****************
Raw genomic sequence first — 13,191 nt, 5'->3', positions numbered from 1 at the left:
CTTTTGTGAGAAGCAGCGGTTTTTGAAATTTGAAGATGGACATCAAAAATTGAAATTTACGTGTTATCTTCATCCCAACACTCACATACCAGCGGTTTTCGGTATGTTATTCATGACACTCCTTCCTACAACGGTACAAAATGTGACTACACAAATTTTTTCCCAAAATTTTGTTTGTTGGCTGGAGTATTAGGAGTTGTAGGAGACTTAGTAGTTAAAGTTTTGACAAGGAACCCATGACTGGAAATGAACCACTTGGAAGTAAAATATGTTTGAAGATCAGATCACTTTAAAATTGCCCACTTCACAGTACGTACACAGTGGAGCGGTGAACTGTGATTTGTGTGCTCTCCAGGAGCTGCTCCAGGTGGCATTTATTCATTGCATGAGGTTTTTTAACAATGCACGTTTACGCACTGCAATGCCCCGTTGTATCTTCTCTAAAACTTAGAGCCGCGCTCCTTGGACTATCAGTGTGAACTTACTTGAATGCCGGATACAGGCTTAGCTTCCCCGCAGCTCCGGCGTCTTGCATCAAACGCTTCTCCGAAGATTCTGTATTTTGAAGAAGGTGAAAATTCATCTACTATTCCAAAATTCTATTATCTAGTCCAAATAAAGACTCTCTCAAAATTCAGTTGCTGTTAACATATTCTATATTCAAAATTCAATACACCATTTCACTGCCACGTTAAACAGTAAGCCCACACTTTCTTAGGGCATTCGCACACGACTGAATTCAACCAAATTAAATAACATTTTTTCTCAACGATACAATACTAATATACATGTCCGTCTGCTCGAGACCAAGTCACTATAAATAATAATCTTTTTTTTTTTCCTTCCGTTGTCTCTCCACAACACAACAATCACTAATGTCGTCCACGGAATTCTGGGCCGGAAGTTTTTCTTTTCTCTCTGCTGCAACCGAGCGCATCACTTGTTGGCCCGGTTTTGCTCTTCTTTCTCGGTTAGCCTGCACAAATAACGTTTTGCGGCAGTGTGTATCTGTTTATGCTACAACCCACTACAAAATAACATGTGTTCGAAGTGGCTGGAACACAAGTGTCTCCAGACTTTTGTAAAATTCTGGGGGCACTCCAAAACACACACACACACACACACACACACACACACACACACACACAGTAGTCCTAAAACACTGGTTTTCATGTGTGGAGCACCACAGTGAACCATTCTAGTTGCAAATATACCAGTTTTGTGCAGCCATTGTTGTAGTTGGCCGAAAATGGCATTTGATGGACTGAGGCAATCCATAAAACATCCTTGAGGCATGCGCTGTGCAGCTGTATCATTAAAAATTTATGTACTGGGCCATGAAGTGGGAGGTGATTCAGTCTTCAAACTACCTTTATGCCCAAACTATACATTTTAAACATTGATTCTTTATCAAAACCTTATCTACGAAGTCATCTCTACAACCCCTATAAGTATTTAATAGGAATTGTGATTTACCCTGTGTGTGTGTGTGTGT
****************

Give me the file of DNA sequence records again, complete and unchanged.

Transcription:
Raw genomic sequence first — 13,191 nt, 5'->3', positions numbered from 1 at the left:
CTTTTGTGAGAAGCAGCGGTTTTTGAAATTTGAAGATGGACATCAAAAATTGAAATTTACGTGTTATCTTCATCCCAACACTCACATACCAGCGGTTTTCGGTATGTTATTCATGACACTCCTTCCTACAACGGTACAAAATGTGACTACACAAATTTTTTCCCAAAATTTTGTTTGTTGGCTGGAGTATTAGGAGTTGTAGGAGACTTAGTAGTTAAAGTTTTGACAAGGAACCCATGACTGGAAATGAACCACTTGGAAGTAAAATATGTTTGAAGATCAGATCACTTTAAAATTGCCCACTTCACAGTACGTACACAGTGGAGCGGTGAACTGTGATTTGTGTGCTCTCCAGGAGCTGCTCCAGGTGGCATTTATTCATTGCATGAGGTTTTTTAACAATGCACGTTTACGCACTGCAATGCCCCGTTGTATCTTCTCTAAAACTTAGAGCCGCGCTCCTTGGACTATCAGTGTGAACTTACTTGAATGCCGGATACAGGCTTAGCTTCCCCGCAGCTCCGGCGTCTTGCATCAAACGCTTCTCCGAAGATTCTGTATTTTGAAGAAGGTGAAAATTCATCTACTATTCCAAAATTCTATTATCTAGTCCAAATAAAGACTCTCTCAAAATTCAGTTGCTGTTAACATATTCTATATTCAAAATTCAATACACCATTTCACTGCCACGTTAAACAGTAAGCCCACACTTTCTTAGGGCATTCGCACACGACTGAATTCAACCAAATTAAATAACATTTTTTCTCAACGATACAATACTAATATACATGTCCGTCTGCTCGAGACCAAGTCACTATAAATAATAATCTTTTTTTTTTTCCTTCCGTTGTCTCTCCACAACACAACAATCACTAATGTCGTCCACGGAATTCTGGGCCGGAAGTTTTTCTTTTCTCTCTGCTGCAACCGAGCGCATCACTTGTTGGCCCGGTTTTGCTCTTCTTTCTCGGTTAGCCTGCACAAATAACGTTTTGCGGCAGTGTGTATCTGTTTATGCTACAACCCACTACAAAATAACATGTGTTCGAAGTGGCTGGAACACAAGTGTCTCCAGACTTTTGTAAAATTCTGGGGGCACTCCAAAACACACACACACACACACACACACACACACACACACACACACAGTAGTCCTAAAACACTGGTTTTCATGTGTGGAGCACCACAGTGAACCATTCTAGTTGCAAATATACCAGTTTTGTGCAGCCATTGTTGTAGTTGGCCGAAAATGGCATTTGATGGACTGAGGCAATCCATAAAACATCCTTGAGGCATGCGCTGTGCAGCTGTATCATTAAAAATTTATGTACTGGGCCATGAAGTGGGAGGTGATTCAGTCTTCAAACTACCTTTATGCCCAAACTATACATTTTAAACATTGATTCTTTATCAAAACCTTATCTACGAAGTCATCTCTACAACCCCTATAAGTATTTAATAGGAATTGTGATTTACCCTGTGTGTGTGTGTGTGT